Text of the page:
6. says:

    This review has been hidden because it contains spoilers To view it, click here also posted on LJ content is the same I ve been wanting to read this book, the author s memoir of years spent as the lone child in an ashram in hot and dusty central India, for quite some time I m interested in the emotional costs of alternative lifestyles, in how children cope with the untenable situations they sometimes find themselves in, and what sense they make of their caregivers decisions.I was wary as I approached the book because I knew, from Rachel s blogging, some of the things sh also posted on LJ content is the same I ve been wanting to read this book, the author s memoir of years spent as the lone child in an ashram in hot and dusty central India, for quite some time I m interested in the emotional costs of alternative lifestyles, in how children cope with the untenable situations they sometimes find themselves in, and what sense they make of their caregivers decisions.I was wary as I approached the book because I knew, from Rachel s blogging, some of the things she d suffered as a kid, and I thought the book had ...

  7. says:

    Rachel Manija Brown s memoir of her childhood in an ashram in India, where she was brought by her cult following parents, is surprisingly humorous and good natured While acknowledging that her parents are nuts, she conveys their benign qualities as well as their quirks with a wry sense of detachment That she survived the brutality of bullying in a fifth rate backwater Catholic school, where the other children habitually pelted her with rocks and where the teachers beat students with rulers or Rachel Manija Brown s memoir of her childhood in an ashram in India, where she was brought by her cult following parents, is surprisingly humorous and good natured While acknowledging that her parents are nuts, she conveys their benign qualities as well as their quirks with a wry sense of detachment That she survived the brutality of b...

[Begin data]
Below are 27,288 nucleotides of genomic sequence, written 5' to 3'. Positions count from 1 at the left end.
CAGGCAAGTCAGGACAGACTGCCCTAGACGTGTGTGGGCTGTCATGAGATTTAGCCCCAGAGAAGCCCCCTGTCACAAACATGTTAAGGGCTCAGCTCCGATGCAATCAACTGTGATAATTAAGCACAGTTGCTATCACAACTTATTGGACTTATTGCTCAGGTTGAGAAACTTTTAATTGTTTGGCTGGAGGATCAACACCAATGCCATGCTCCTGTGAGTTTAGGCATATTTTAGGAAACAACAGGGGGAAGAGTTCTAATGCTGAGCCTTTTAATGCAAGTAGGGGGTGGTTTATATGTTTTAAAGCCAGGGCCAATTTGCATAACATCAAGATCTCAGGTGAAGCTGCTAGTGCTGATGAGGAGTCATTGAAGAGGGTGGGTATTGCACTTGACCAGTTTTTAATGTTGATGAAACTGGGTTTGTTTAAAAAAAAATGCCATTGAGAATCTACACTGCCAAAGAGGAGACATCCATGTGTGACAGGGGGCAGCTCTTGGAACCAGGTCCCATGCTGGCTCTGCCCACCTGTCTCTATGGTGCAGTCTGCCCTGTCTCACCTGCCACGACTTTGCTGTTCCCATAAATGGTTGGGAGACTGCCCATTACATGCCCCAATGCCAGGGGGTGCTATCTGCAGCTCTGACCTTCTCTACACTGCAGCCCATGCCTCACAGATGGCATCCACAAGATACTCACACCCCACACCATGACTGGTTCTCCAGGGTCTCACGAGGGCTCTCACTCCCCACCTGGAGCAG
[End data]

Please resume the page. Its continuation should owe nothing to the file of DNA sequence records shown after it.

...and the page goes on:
8. says:

    A catalogue of horrors, told quite wittily Self involved parents, brutal Catholic school, certifiable ashram lunatics RMB s mother chides her at the end for not writing about happier times Mani replies The trouble is that one extreme experience ismemorable than many normal ones I could see why Mom thought I ought to have writtenabout baking cookies and less about decapitations But the decapitations had madeof an impression on me The book ends with Mani looking at a A catalogue of horrors, told quite wittily Self involved parents, brutal Catholic school, certifiable ashram lunatics RMB s mother chides her at the end for not writing about happier times Mani replies The trouble is that one extreme experience ismemorable than many n...

  9. says:

    FABULOUS This book was nimble, elegant, wise and funny as hell The author s childhood encompassed everything from the gruesome to the bizarre, but instead of taking a self pitying tone which she could have quite easily done , she finds humor and love however misguided in the adults around her In doing so, she conveys how she has grown up and learned to see the silly, wayward hippies who raised her with compassion.I admire her technique and the rich portraits she paints of guru smitten s FABULOUS This book was nimble, elegant, wise and funny as hell The author s childhood encompassed everything from the gruesome to the bizarre, but instead of taking a self pitying tone which she could have quite easily done , she finds humor and love however misguided in the adults around her In doing so, she conveys how she has grown up and learned to see the silly, wayward hippies who raise...

  10. says:

    In this memoir, All the Fishes Come Home to Roost Rachael Manija Brown, starts it off with a quote by George Bernard Shaw __ If you have skeletons in your closet, you may as well make them dance.__ and that is exactly what she has done The author writes very descriptively, so wonderful to read. It is sometimes quite funny, often a bit horrifying, but everything she describes and goes through, give us an amazingly interesting story.Rachael or Mani as she was called while there, had a pretty t In this memoir, All the Fishes Come Home to Roost Rachael Manija Brown, starts it off with a quote by George Bernard Shaw __ If you have skeletons in your closet...